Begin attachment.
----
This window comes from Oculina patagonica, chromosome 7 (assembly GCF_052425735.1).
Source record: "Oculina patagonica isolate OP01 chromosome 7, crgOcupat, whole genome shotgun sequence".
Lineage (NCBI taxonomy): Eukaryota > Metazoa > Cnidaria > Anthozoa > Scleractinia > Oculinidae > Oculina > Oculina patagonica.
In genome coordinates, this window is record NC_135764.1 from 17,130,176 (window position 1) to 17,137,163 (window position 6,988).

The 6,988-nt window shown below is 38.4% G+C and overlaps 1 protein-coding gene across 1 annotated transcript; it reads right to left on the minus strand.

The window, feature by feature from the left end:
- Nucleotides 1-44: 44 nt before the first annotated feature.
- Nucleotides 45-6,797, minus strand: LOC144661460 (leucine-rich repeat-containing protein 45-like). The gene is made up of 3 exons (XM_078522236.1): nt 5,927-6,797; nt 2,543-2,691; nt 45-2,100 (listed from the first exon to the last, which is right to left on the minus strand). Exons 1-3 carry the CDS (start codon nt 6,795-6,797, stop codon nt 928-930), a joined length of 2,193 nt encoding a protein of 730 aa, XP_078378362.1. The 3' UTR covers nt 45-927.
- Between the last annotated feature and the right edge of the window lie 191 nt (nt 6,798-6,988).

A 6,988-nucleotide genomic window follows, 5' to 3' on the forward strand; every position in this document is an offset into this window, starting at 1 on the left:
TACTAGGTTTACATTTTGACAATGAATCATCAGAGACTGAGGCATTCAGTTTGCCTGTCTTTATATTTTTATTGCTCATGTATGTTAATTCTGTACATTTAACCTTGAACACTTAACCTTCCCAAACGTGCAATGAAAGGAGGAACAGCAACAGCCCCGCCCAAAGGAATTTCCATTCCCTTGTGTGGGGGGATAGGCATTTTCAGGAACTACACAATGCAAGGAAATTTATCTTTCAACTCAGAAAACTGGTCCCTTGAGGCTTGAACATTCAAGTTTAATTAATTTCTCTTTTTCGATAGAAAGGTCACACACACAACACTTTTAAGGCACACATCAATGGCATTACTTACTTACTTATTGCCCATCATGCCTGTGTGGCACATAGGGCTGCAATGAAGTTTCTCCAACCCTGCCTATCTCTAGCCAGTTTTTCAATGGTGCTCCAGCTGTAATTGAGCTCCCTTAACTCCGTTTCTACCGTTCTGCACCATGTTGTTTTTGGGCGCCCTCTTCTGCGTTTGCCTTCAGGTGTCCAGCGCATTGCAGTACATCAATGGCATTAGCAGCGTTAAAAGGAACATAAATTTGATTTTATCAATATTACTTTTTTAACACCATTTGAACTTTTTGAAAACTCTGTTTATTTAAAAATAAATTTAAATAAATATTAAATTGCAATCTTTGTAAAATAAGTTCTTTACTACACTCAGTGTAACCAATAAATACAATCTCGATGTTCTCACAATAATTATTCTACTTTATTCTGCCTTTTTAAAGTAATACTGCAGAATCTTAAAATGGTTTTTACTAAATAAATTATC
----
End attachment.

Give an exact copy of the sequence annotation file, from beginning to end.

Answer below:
This window comes from Oculina patagonica, chromosome 7 (assembly GCF_052425735.1).
Source record: "Oculina patagonica isolate OP01 chromosome 7, crgOcupat, whole genome shotgun sequence".
Lineage (NCBI taxonomy): Eukaryota > Metazoa > Cnidaria > Anthozoa > Scleractinia > Oculinidae > Oculina > Oculina patagonica.
In genome coordinates, this window is record NC_135764.1 from 17,130,176 (window position 1) to 17,137,163 (window position 6,988).

The 6,988-nt window shown below is 38.4% G+C and overlaps 1 protein-coding gene across 1 annotated transcript; it reads right to left on the minus strand.

The window, feature by feature from the left end:
- Nucleotides 1-44: 44 nt before the first annotated feature.
- Nucleotides 45-6,797, minus strand: LOC144661460 (leucine-rich repeat-containing protein 45-like). The gene is made up of 3 exons (XM_078522236.1): nt 5,927-6,797; nt 2,543-2,691; nt 45-2,100 (listed from the first exon to the last, which is right to left on the minus strand). Exons 1-3 carry the CDS (start codon nt 6,795-6,797, stop codon nt 928-930), a joined length of 2,193 nt encoding a protein of 730 aa, XP_078378362.1. The 3' UTR covers nt 45-927.
- Between the last annotated feature and the right edge of the window lie 191 nt (nt 6,798-6,988).

A 6,988-nucleotide genomic window follows, 5' to 3' on the forward strand; every position in this document is an offset into this window, starting at 1 on the left:
TACTAGGTTTACATTTTGACAATGAATCATCAGAGACTGAGGCATTCAGTTTGCCTGTCTTTATATTTTTATTGCTCATGTATGTTAATTCTGTACATTTAACCTTGAACACTTAACCTTCCCAAACGTGCAATGAAAGGAGGAACAGCAACAGCCCCGCCCAAAGGAATTTCCATTCCCTTGTGTGGGGGGATAGGCATTTTCAGGAACTACACAATGCAAGGAAATTTATCTTTCAACTCAGAAAACTGGTCCCTTGAGGCTTGAACATTCAAGTTTAATTAATTTCTCTTTTTCGATAGAAAGGTCACACACACAACACTTTTAAGGCACACATCAATGGCATTACTTACTTACTTATTGCCCATCATGCCTGTGTGGCACATAGGGCTGCAATGAAGTTTCTCCAACCCTGCCTATCTCTAGCCAGTTTTTCAATGGTGCTCCAGCTGTAATTGAGCTCCCTTAACTCCGTTTCTACCGTTCTGCACCATGTTGTTTTTGGGCGCCCTCTTCTGCGTTTGCCTTCAGGTGTCCAGCGCATTGCAGTACATCAATGGCATTAGCAGCGTTAAAAGGAACATAAATTTGATTTTATCAATATTACTTTTTTAACACCATTTGAACTTTTTGAAAACTCTGTTTATTTAAAAATAAATTTAAATAAATATTAAATTGCAATCTTTGTAAAATAAGTTCTTTACTACACTCAGTGTAACCAATAAATACAATCTCGATGTTCTCACAATAATTATTCTACTTTATTCTGCCTTTTTAAAGTAATACTGCAGAATCTTAAAATGGTTTTTACTAAATAAATTATC